Data cited at: The World Bank https://datacatalog.worldbank.org/
Topic: All The Ginis Dataset
This dataset includes combined and standardized Gini data from eight original sources: Luxembourg Income Study (LIS), Socio-Economic Database for Latin America (SEDLAC), Survey of Living Conditions (SILC) by Eurostat, World Income Distribution (WYD; the full data set is available here), World Bank Europe and Central Asia dataset, World Institute for Development Research (WIDER), World Bank Povcal, and Ginis from individual long-term inequality studies (just introduced in this version).
The Human Development Index (HDI) is a summary measure of achievements in three key dimensions of human development: a long and healthy life, access to knowledge and a decent standard of living. The HDI is the geometric mean of normalized indices for each of the the three dimensions.
The World Bank periodically prepares poverty assessments of countries in which it has an active program, in close collaboration with national institutions, other development agencies, and civil society, including poor people's organizations. Assessments report the extent and causes of poverty and propose strategies to reduce it. Countries have varying definitions of poverty, and comparisons can be difficult. National poverty lines tend to have higher purchasing power in rich countries, where standards used are more generous than in poor countries. Poverty measures based on an international poverty line attempt to hold the real value of the poverty line constant across countries, including when making comparisons over time. Data here includes measures of population living below the national poverty line as well as the international poverty line. Also included are income distributions and urban and rural poverty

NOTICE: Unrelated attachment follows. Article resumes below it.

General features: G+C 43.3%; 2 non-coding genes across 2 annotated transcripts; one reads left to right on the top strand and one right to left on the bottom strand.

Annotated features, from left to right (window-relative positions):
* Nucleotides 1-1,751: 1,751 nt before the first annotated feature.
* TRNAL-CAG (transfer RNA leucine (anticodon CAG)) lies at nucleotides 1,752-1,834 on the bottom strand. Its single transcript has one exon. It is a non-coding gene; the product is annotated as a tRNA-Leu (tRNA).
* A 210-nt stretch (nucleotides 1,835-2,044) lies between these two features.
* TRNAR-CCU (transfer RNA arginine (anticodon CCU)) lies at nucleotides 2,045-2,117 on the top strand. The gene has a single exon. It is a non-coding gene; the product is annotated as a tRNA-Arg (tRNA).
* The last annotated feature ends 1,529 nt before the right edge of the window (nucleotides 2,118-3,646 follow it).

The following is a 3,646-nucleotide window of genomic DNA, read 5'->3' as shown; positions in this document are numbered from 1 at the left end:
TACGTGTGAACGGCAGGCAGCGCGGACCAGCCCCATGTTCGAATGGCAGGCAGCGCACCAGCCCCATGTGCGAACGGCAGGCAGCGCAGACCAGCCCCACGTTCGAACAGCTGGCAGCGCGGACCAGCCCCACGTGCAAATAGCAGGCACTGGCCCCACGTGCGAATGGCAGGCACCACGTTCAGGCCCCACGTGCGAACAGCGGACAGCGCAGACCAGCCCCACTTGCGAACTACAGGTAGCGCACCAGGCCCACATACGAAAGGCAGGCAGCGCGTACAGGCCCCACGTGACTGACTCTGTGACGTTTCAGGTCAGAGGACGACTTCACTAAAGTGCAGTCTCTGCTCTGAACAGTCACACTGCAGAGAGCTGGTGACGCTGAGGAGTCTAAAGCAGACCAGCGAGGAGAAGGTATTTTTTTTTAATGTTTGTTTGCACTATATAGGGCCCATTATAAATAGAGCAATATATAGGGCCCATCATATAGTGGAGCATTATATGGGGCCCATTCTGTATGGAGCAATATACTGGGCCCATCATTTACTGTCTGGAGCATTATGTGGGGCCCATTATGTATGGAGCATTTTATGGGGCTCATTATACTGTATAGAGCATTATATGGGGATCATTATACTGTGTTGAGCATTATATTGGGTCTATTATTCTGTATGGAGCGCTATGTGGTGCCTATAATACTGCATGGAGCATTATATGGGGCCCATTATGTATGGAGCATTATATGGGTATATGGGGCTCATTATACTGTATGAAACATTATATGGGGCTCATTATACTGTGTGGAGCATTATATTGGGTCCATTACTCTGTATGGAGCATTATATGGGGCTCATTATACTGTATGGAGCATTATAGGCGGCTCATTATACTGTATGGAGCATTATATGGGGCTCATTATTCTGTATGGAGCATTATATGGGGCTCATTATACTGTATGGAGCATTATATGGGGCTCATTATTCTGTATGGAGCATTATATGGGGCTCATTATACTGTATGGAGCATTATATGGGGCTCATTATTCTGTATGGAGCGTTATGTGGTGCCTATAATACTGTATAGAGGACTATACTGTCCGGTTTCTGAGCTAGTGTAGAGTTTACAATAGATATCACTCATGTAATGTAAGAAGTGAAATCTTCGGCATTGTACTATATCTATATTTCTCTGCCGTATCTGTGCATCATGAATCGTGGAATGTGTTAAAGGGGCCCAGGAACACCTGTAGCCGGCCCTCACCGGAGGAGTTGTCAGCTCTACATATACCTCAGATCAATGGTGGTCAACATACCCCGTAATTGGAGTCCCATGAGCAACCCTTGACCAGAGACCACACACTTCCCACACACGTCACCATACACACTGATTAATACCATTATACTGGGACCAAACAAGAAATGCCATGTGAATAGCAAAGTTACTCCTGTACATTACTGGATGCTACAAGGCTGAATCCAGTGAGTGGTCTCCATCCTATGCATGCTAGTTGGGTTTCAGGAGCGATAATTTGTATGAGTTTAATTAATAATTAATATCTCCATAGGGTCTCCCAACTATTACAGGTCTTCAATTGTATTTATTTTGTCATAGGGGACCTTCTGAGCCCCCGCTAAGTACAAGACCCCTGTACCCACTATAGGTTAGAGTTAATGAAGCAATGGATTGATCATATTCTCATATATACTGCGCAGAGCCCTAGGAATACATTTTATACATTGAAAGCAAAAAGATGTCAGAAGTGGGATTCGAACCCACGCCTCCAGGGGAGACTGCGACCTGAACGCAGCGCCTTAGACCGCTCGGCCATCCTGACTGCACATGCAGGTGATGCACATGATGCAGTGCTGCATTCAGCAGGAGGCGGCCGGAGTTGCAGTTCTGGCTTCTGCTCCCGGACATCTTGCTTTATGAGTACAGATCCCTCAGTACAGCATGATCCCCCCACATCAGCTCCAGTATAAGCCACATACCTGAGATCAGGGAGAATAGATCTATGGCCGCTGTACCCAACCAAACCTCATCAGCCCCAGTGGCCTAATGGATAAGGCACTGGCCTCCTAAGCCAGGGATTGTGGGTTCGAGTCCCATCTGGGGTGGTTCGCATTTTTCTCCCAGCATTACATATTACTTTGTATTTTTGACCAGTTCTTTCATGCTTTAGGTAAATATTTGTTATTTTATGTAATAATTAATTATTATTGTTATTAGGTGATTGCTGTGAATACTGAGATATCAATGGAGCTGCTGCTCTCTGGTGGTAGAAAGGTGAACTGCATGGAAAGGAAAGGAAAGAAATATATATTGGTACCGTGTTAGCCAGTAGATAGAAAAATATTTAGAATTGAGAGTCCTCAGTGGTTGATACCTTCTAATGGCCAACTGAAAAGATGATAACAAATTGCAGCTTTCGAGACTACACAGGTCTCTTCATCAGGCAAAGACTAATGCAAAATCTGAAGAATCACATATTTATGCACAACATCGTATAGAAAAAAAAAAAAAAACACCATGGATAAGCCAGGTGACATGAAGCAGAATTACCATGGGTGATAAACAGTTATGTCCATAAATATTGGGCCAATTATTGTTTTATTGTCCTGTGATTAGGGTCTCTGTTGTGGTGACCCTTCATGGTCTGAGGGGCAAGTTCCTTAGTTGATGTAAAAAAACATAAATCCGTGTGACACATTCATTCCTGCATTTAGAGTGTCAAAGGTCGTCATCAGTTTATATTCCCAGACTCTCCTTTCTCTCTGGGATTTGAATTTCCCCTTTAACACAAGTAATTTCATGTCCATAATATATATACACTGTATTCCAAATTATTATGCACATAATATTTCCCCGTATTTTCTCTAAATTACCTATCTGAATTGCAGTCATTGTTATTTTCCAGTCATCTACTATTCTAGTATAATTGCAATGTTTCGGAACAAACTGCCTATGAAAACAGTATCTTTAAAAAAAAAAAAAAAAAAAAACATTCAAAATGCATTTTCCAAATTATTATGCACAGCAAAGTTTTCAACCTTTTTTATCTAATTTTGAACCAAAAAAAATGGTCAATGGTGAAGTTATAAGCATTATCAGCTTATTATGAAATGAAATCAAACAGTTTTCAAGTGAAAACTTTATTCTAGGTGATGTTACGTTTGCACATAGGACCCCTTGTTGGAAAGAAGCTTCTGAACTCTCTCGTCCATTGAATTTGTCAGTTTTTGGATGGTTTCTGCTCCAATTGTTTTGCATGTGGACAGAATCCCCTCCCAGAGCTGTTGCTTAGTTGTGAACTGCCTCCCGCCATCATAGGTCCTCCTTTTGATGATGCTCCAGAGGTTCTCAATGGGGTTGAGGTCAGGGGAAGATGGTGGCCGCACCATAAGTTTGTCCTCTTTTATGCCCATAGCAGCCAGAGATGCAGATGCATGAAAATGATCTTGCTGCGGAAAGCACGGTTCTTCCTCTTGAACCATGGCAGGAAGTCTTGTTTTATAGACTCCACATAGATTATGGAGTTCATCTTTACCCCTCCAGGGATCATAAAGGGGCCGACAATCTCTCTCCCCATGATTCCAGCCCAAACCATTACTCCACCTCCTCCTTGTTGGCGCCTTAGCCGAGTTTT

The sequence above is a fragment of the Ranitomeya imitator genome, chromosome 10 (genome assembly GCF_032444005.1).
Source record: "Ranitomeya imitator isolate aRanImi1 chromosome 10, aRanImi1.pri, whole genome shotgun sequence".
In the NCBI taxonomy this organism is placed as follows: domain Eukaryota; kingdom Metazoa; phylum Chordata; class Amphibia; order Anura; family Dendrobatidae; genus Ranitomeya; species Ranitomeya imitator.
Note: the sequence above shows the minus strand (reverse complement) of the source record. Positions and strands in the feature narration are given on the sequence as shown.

The World Inequality Report 2018 relies on a cutting-edge methodology to measure income and wealth inequality in a systematic and transparent manner.
By developing this report, the World Inequality Lab seeks to fill a democratic gap and to equip various actors of society with the necessary facts to engage in informed public debates on inequality.
MacroData: Which contains macro data series (aggregate and total income and wealth variables, as well as population variables and other macro indicator such as deflators, exchange rates, etc.)
Inequality Data: Which contains inequality data series (income and wealth shares, thresholds, averages for different percentiles of the population).